Could you talk me through that triumphant FA youth cup campaign of 1990?

Ian: It was a special moment for all of us, we won everything that season, the FA youth cup was the best. We were confident we were one of the best teams but we had to prove it. To be the first Spurs side since 1974 to win it was amazing and something I still look back on and smile, they were great times.

What was your greatest memory from your time at the lilywhites?

Ian: Apart from making my first team debut it has to be the league cup win in 1999. Having been at the club for a long time it meant so much to everyone at the club, the players, staff and especially the fans to win a trophy. It was such a great day and an amazing feeling as a player to celebrate with the fans at the end.

Could you talk me through your career after you left Spurs?

Ian: Before the beginning of the 2001 season I sat down with Glenn Hoddle and we both agreed I needed to play 1st team football, the conversation was very calm. I always thought I’d stay at Spurs all my career, I’d just signed a 5 year deal the season before but the club brought in Neil Sullivan who had a fantastic season so I knew I wouldn’t start the new one. I had to make a decision to go elsewhere, it was tough to leave after so long. I ended up at Leicester City which I enjoyed, it was a good move to a solid club, unfortunately things didn’t go well for the team and we went down, then up and down again, I still managed to stay in England contention before a knee injury ruled me out for 20 games. I then moved to Bolton Wanderers as back up to Jussi Jaaskalainen, I wanted to stay in the premier league. I enjoyed it there playing in the Uefa cup and cup matches. At the end of 2008 I had a move lined up to Sporting Kansas City in the MLS starting at the end of January 2009 but unfortunately I hurt my disc putting my son in his crib and that was that.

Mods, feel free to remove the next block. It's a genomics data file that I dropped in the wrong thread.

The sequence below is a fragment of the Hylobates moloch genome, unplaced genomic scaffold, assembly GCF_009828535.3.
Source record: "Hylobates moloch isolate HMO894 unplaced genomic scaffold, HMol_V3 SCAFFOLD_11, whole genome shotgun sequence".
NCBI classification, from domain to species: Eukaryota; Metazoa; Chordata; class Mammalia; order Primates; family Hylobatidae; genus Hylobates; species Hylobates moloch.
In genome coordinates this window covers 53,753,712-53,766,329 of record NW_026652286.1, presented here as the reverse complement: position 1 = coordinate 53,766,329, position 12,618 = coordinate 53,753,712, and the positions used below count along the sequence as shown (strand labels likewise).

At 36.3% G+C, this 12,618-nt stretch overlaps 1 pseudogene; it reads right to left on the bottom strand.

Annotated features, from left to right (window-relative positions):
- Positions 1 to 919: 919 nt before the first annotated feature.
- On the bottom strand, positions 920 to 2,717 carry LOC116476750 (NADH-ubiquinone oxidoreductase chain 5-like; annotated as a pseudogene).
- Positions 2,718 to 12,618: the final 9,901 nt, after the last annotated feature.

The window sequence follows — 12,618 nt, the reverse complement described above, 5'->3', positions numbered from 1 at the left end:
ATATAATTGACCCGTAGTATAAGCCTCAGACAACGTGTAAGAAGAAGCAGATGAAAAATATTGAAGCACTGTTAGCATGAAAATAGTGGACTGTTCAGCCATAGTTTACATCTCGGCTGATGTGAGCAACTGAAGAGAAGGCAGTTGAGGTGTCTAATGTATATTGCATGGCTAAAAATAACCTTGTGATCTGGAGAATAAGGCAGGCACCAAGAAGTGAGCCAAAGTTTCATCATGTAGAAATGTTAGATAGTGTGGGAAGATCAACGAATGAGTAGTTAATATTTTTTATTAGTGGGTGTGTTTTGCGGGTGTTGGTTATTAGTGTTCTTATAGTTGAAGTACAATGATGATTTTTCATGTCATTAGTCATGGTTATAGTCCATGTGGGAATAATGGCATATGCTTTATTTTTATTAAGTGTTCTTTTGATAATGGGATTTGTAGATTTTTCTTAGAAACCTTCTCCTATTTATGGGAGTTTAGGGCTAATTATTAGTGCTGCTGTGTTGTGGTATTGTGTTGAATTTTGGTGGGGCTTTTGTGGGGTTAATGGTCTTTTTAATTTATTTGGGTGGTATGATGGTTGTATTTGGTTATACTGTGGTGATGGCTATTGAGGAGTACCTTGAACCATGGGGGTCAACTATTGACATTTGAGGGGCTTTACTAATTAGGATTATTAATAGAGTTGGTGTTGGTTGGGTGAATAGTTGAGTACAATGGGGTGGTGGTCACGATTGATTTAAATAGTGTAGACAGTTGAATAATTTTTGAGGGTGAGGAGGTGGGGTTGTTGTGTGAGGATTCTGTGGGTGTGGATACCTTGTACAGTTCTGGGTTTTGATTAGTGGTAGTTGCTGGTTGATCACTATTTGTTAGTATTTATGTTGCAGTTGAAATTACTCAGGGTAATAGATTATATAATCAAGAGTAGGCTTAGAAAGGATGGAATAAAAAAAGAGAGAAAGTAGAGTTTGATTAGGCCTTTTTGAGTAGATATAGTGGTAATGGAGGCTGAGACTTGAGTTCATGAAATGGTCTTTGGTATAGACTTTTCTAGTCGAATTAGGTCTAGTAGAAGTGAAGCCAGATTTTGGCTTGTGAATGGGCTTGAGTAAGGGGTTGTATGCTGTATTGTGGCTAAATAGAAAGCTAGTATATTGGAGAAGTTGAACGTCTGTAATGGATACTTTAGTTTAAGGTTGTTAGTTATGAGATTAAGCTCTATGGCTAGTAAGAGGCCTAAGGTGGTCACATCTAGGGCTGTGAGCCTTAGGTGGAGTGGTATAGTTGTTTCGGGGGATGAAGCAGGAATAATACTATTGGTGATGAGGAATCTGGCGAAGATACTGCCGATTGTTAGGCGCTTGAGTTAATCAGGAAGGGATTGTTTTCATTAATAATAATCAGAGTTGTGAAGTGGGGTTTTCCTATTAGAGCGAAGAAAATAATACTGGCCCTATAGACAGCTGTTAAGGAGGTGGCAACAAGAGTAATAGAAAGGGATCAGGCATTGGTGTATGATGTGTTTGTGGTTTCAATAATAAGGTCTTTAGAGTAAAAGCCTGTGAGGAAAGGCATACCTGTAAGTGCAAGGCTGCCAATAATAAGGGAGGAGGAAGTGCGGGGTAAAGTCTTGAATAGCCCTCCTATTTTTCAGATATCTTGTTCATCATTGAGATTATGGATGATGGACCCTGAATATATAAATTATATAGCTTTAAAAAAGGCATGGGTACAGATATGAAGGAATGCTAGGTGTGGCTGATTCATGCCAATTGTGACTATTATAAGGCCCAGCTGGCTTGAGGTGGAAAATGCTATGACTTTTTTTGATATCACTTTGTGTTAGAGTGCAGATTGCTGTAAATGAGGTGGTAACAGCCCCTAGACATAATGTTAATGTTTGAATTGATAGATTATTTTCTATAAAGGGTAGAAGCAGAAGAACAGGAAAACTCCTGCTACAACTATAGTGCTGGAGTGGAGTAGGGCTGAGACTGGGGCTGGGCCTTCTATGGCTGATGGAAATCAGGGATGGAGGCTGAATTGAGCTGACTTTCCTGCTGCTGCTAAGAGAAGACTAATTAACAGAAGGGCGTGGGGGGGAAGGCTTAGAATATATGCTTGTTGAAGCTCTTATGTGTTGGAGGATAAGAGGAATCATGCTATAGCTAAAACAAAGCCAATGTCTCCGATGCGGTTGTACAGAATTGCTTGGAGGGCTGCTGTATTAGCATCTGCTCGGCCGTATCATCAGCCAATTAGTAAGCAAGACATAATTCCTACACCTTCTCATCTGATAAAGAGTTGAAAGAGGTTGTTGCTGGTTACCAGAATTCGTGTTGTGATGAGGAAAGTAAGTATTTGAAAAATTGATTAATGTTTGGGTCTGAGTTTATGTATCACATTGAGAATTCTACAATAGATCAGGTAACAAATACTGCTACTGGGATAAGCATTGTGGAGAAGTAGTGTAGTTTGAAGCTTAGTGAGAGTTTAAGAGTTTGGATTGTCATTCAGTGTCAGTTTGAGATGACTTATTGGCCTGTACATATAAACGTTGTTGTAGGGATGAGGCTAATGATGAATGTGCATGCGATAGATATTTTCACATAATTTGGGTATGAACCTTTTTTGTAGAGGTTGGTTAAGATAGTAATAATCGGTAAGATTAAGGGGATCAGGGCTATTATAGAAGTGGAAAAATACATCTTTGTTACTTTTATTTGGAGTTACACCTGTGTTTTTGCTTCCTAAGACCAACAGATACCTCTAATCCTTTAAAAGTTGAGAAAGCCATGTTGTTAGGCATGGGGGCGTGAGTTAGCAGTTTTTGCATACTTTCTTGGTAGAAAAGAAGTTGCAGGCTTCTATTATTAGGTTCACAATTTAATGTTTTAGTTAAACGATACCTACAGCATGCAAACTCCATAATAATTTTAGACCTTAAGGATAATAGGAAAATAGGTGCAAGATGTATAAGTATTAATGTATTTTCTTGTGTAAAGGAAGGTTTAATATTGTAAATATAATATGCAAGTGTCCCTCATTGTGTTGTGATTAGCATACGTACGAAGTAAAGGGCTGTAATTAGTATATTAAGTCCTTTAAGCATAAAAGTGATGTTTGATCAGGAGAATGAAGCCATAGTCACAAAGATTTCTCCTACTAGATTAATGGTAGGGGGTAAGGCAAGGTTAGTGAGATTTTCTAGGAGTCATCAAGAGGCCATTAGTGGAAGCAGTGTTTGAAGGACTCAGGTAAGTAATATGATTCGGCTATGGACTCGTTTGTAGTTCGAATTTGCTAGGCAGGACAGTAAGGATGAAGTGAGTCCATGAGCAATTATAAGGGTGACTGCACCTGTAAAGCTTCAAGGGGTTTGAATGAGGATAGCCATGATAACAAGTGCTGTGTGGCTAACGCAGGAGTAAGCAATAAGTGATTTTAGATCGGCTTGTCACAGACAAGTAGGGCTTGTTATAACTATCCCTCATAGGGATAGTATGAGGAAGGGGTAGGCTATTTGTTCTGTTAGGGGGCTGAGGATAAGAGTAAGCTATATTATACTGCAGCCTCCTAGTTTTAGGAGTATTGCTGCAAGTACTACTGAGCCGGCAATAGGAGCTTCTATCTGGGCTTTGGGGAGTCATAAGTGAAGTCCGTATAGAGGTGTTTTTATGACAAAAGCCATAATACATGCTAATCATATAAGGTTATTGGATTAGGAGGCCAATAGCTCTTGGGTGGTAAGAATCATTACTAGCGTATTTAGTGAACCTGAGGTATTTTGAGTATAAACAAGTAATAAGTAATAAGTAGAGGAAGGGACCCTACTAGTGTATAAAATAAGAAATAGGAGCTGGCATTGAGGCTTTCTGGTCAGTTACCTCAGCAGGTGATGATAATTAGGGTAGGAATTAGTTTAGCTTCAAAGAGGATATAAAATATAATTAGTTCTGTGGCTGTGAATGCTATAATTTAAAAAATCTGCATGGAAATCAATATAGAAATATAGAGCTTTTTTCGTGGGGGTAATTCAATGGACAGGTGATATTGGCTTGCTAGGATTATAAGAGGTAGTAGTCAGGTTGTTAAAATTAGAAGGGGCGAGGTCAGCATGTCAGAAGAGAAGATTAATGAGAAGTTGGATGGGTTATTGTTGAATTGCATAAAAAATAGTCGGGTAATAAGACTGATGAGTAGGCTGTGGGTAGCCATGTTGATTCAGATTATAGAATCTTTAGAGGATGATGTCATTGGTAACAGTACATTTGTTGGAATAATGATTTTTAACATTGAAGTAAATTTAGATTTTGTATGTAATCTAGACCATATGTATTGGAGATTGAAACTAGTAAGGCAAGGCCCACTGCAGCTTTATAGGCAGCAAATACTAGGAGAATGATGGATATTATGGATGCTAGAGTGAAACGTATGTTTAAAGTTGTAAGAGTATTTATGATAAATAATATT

What was the pinnacle of your footballing career?

Ian: Playing for England and playing for Spurs. I had several really good consistent spells where I was up there with the best of them (and some bad spells where I was with the worst)! I’d say the 98/99 cup runs were very special, winning the league cup and getting to the semi final of the FA cup, maybe it would have been the final had the ref spotted Dabizas hand ball but that was a great spell with a lot of clean sheets.

Who was the greatest player that you had the pleasure of sharing a pitch with?